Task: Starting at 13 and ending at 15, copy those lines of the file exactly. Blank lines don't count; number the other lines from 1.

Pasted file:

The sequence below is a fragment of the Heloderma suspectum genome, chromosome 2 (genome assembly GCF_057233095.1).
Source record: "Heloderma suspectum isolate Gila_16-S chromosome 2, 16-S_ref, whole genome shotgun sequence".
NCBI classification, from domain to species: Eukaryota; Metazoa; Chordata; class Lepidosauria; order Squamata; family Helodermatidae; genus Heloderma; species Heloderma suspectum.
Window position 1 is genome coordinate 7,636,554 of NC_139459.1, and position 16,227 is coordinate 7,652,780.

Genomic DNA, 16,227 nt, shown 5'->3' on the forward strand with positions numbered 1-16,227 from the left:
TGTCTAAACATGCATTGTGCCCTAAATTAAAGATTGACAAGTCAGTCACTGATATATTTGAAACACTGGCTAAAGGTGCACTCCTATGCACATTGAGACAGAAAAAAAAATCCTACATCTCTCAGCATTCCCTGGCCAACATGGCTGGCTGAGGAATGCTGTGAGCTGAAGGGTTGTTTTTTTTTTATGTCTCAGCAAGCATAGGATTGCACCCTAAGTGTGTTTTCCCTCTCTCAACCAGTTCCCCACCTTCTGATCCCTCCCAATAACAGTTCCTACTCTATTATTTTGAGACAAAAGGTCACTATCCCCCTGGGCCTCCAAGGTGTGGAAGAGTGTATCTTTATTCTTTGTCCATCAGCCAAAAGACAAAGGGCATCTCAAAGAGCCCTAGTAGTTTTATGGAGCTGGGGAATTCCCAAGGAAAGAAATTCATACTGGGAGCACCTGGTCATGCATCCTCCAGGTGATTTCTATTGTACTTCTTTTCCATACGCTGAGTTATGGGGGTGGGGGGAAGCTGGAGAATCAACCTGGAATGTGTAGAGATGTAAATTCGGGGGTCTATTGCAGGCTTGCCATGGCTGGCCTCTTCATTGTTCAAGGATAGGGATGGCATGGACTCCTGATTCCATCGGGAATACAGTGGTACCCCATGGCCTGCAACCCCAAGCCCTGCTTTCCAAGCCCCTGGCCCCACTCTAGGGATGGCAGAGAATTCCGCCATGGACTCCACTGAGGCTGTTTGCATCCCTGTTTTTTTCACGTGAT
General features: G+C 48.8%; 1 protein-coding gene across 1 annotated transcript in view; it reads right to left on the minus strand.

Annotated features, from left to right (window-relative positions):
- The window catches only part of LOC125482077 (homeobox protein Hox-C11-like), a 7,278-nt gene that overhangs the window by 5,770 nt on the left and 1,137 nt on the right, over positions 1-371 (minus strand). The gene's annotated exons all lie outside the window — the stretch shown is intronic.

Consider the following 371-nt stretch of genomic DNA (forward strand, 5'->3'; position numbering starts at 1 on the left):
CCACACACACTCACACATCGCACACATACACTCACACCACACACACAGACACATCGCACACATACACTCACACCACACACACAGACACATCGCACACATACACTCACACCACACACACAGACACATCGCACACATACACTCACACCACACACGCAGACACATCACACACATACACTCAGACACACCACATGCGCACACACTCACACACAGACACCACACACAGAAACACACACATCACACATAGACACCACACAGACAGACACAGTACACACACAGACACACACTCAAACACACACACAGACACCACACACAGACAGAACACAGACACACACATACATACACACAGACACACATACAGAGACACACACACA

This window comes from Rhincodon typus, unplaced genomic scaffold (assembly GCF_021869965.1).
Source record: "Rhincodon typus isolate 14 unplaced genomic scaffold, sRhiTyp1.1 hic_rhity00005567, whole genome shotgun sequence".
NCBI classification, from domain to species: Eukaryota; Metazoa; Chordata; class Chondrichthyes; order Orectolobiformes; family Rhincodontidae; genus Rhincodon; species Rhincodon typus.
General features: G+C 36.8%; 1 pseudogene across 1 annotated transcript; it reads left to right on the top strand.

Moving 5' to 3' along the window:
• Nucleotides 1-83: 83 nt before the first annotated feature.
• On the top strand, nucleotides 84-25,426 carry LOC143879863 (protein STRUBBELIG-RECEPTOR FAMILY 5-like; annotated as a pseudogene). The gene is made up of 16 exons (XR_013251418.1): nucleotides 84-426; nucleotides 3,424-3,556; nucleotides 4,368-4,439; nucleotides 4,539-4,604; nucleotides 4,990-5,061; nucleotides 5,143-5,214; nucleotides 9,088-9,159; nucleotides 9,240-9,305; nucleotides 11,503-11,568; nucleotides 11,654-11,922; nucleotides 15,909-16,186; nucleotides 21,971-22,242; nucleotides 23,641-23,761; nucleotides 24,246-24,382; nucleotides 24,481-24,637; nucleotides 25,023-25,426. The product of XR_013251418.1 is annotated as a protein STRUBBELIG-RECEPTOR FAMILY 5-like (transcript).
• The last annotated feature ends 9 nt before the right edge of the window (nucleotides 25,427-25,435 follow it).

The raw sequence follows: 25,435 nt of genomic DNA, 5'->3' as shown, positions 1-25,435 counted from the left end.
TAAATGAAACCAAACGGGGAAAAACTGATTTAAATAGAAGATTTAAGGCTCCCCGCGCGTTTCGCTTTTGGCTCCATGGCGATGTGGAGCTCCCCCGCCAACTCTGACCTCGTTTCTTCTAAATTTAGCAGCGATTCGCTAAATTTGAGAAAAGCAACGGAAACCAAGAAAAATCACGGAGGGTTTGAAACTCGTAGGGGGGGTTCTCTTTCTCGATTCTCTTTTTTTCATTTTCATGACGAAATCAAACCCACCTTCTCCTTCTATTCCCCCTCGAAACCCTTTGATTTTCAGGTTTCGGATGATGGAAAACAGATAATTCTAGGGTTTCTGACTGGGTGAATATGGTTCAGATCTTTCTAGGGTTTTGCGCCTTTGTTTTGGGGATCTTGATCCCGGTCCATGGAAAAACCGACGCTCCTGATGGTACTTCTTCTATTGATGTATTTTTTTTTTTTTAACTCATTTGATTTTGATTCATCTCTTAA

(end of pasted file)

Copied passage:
Source record: "Rhincodon typus isolate 14 unplaced genomic scaffold, sRhiTyp1.1 hic_rhity00005567, whole genome shotgun sequence".
NCBI classification, from domain to species: Eukaryota; Metazoa; Chordata; class Chondrichthyes; order Orectolobiformes; family Rhincodontidae; genus Rhincodon; species Rhincodon typus.
General features: G+C 36.8%; 1 pseudogene across 1 annotated transcript; it reads left to right on the top strand.